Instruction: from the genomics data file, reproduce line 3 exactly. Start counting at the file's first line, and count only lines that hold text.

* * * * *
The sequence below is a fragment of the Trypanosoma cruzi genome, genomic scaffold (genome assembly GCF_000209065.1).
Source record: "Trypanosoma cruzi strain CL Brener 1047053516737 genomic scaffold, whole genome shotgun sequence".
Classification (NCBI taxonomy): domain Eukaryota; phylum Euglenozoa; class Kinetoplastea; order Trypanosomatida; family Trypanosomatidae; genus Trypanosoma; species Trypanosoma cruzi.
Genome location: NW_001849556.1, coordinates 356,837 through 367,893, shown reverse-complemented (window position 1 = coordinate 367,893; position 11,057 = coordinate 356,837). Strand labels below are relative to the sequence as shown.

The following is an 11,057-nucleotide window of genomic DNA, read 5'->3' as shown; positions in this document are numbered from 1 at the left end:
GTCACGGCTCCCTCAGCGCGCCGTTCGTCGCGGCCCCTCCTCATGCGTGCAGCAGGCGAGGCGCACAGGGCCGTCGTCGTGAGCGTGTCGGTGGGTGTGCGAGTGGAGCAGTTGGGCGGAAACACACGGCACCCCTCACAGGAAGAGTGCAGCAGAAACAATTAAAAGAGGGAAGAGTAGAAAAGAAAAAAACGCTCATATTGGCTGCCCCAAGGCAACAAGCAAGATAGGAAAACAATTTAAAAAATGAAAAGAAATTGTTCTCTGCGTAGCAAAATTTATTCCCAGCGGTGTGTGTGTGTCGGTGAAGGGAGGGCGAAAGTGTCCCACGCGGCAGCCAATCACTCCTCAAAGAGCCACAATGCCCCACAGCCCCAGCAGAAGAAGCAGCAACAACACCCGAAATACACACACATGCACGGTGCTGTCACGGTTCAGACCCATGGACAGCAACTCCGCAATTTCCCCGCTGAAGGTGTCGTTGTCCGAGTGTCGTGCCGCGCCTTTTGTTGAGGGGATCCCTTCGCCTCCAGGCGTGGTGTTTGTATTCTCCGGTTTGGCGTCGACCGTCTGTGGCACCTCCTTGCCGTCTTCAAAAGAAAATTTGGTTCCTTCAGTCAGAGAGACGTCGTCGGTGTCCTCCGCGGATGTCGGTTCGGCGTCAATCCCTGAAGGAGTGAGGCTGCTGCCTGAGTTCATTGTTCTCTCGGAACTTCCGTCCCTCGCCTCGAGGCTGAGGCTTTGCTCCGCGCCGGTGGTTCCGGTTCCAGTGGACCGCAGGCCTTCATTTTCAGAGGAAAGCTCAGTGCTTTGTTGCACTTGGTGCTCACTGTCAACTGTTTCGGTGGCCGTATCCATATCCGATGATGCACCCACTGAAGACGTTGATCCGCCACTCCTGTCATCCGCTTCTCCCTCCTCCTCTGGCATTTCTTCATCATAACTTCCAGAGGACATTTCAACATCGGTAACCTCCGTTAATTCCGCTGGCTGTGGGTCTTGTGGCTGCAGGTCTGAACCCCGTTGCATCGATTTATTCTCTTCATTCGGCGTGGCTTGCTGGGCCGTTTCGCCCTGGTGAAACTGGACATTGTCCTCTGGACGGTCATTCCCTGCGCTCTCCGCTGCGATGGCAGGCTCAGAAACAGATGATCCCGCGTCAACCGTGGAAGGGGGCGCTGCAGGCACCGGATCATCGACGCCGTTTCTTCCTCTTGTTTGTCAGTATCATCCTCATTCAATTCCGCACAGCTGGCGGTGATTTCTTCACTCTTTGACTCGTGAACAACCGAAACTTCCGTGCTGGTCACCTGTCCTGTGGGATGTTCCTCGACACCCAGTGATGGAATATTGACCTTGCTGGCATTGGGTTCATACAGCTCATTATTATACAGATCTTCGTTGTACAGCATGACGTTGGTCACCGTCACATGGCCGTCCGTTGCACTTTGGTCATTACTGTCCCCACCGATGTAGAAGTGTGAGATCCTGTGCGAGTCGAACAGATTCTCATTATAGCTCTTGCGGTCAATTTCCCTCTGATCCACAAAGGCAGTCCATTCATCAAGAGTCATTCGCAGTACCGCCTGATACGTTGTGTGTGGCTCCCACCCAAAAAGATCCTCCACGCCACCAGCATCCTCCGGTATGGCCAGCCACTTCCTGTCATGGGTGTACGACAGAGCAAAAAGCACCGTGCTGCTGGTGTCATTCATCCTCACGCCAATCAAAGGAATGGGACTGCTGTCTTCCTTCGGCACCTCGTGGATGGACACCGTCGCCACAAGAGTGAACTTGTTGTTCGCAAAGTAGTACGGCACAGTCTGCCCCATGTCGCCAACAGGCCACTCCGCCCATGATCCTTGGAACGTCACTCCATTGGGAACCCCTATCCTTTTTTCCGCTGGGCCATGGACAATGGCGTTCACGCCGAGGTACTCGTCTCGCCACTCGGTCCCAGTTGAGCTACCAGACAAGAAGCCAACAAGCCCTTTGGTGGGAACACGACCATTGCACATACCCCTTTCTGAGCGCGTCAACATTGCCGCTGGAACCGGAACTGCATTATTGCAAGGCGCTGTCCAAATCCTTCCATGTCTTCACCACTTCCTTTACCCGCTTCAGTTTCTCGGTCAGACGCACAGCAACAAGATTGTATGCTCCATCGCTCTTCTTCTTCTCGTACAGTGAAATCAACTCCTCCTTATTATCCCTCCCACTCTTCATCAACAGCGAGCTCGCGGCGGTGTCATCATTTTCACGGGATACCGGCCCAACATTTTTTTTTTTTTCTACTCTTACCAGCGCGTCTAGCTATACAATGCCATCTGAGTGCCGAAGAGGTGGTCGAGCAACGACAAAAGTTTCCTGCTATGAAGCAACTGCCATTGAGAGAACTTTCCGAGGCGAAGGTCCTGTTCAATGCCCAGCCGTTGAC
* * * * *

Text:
Classification (NCBI taxonomy): domain Eukaryota; phylum Euglenozoa; class Kinetoplastea; order Trypanosomatida; family Trypanosomatidae; genus Trypanosoma; species Trypanosoma cruzi.